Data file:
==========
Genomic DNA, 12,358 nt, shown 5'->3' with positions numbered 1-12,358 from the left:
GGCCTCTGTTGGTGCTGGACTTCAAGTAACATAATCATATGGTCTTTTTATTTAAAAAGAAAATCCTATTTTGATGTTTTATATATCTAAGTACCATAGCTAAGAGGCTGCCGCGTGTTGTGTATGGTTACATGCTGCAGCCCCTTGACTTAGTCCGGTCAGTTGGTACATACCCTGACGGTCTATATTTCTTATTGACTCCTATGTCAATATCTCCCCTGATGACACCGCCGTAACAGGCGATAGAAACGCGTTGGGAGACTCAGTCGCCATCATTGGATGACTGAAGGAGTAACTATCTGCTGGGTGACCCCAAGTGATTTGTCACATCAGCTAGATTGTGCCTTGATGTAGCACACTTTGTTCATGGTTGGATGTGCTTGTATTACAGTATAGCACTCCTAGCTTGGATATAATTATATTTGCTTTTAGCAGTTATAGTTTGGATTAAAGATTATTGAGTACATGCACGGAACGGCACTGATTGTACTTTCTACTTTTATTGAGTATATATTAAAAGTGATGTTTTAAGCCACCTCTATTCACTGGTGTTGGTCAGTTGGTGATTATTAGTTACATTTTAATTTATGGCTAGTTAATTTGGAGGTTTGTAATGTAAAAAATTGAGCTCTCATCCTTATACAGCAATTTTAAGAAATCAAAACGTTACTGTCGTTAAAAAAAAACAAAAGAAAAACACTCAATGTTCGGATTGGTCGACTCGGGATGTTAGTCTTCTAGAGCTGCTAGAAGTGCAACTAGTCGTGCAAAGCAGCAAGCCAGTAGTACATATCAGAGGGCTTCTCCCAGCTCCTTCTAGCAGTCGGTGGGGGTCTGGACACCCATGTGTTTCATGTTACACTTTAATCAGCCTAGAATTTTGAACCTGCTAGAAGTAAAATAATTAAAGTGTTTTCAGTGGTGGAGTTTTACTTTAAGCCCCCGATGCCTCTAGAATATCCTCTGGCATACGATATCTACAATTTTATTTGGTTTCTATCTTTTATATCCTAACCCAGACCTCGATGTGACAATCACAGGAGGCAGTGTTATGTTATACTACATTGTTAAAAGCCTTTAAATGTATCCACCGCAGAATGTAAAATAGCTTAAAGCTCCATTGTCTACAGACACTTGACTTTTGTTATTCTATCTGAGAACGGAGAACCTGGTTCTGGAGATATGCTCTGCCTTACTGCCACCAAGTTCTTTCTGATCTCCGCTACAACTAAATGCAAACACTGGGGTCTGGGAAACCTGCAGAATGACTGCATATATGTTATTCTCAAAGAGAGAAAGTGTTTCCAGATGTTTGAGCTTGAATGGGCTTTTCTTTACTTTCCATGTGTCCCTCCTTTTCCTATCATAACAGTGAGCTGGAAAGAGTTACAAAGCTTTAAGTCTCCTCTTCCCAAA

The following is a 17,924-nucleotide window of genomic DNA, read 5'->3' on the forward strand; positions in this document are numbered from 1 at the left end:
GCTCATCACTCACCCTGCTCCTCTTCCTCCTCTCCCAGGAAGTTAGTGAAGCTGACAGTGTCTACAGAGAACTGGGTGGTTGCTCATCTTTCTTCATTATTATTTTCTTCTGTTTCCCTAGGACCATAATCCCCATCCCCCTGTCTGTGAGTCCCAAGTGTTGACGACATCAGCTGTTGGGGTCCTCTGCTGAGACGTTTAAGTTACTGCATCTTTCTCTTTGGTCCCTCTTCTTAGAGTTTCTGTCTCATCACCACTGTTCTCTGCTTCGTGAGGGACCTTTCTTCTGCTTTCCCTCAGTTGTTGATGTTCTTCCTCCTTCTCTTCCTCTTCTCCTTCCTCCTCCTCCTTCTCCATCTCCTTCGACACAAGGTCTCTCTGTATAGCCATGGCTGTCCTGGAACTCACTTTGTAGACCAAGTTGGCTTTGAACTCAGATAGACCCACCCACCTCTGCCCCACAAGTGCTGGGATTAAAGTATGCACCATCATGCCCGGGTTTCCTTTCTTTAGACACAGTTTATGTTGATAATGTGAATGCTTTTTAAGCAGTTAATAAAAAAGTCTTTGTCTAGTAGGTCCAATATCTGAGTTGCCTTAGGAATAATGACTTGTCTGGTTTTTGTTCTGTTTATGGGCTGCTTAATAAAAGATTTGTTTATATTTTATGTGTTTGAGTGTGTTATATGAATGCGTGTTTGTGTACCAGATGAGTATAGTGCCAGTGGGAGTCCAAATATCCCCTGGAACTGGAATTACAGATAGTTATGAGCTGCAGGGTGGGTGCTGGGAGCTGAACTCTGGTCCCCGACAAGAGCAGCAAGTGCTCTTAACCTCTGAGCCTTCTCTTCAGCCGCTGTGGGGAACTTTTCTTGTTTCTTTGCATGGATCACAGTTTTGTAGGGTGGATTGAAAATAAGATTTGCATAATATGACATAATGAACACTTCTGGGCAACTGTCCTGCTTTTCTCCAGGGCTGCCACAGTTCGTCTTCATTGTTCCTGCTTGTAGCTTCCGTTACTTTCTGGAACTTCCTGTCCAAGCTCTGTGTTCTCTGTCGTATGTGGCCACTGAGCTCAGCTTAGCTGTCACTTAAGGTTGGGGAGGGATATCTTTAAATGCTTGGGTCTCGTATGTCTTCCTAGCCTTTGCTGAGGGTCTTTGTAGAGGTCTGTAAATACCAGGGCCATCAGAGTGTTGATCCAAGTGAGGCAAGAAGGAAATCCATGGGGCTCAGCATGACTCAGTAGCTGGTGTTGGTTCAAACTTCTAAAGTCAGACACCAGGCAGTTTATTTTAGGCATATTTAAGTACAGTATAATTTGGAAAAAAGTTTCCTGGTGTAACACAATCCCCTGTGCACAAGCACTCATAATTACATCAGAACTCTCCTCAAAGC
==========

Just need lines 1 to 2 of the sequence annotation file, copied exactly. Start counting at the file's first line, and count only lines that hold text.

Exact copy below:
Genomic DNA, 12,358 nt, shown 5'->3' with positions numbered 1-12,358 from the left:
GGCCTCTGTTGGTGCTGGACTTCAAGTAACATAATCATATGGTCTTTTTATTTAAAAAGAAAATCCTATTTTGATGTTTTATATATCTAAGTACCATAGCTAAGAGGCTGCCGCGTGTTGTGTATGGTTACATGCTGCAGCCCCTTGACTTAGTCCGGTCAGTTGGTACATACCCTGACGGTCTATATTTCTTATTGACTCCTATGTCAATATCTCCCCTGATGACACCGCCGTAACAGGCGATAGAAACGCGTTGGGAGACTCAGTCGCCATCATTGGATGACTGAAGGAGTAACTATCTGCTGGGTGACCCCAAGTGATTTGTCACATCAGCTAGATTGTGCCTTGATGTAGCACACTTTGTTCATGGTTGGATGTGCTTGTATTACAGTATAGCACTCCTAGCTTGGATATAATTATATTTGCTTTTAGCAGTTATAGTTTGGATTAAAGATTATTGAGTACATGCACGGAACGGCACTGATTGTACTTTCTACTTTTATTGAGTATATATTAAAAGTGATGTTTTAAGCCACCTCTATTCACTGGTGTTGGTCAGTTGGTGATTATTAGTTACATTTTAATTTATGGCTAGTTAATTTGGAGGTTTGTAATGTAAAAAATTGAGCTCTCATCCTTATACAGCAATTTTAAGAAATCAAAACGTTACTGTCGTTAAAAAAAAACAAAAGAAAAACACTCAATGTTCGGATTGGTCGACTCGGGATGTTAGTCTTCTAGAGCTGCTAGAAGTGCAACTAGTCGTGCAAAGCAGCAAGCCAGTAGTACATATCAGAGGGCTTCTCCCAGCTCCTTCTAGCAGTCGGTGGGGGTCTGGACACCCATGTGTTTCATGTTACACTTTAATCAGCCTAGAATTTTGAACCTGCTAGAAGTAAAATAATTAAAGTGTTTTCAGTGGTGGAGTTTTACTTTAAGCCCCCGATGCCTCTAGAATATCCTCTGGCATACGATATCTACAATTTTATTTGGTTTCTATCTTTTATATCCTAACCCAGACCTCGATGTGACAATCACAGGAGGCAGTGTTATGTTATACTACATTGTTAAAAGCCTTTAAATGTATCCACCGCAGAATGTAAAATAGCTTAAAGCTCCATTGTCTACAGACACTTGACTTTTGTTATTCTATCTGAGAACGGAGAACCTGGTTCTGGAGATATGCTCTGCCTTACTGCCACCAAGTTCTTTCTGATCTCCGCTACAACTAAATGCAAACACTGGGGTCTGGGAAACCTGCAGAATGACTGCATATATGTTATTCTCAAAGAGAGAAAGTGTTTCCAGATGTTTGAGCTTGAATGGGCTTTTCTTTACTTTCCATGTGTCCCTCCTTTTCCTATCATAACAGTGAGCTGGAAAGAGTTACAAAGCTTTAAGTCTCCTCTTCCCAAA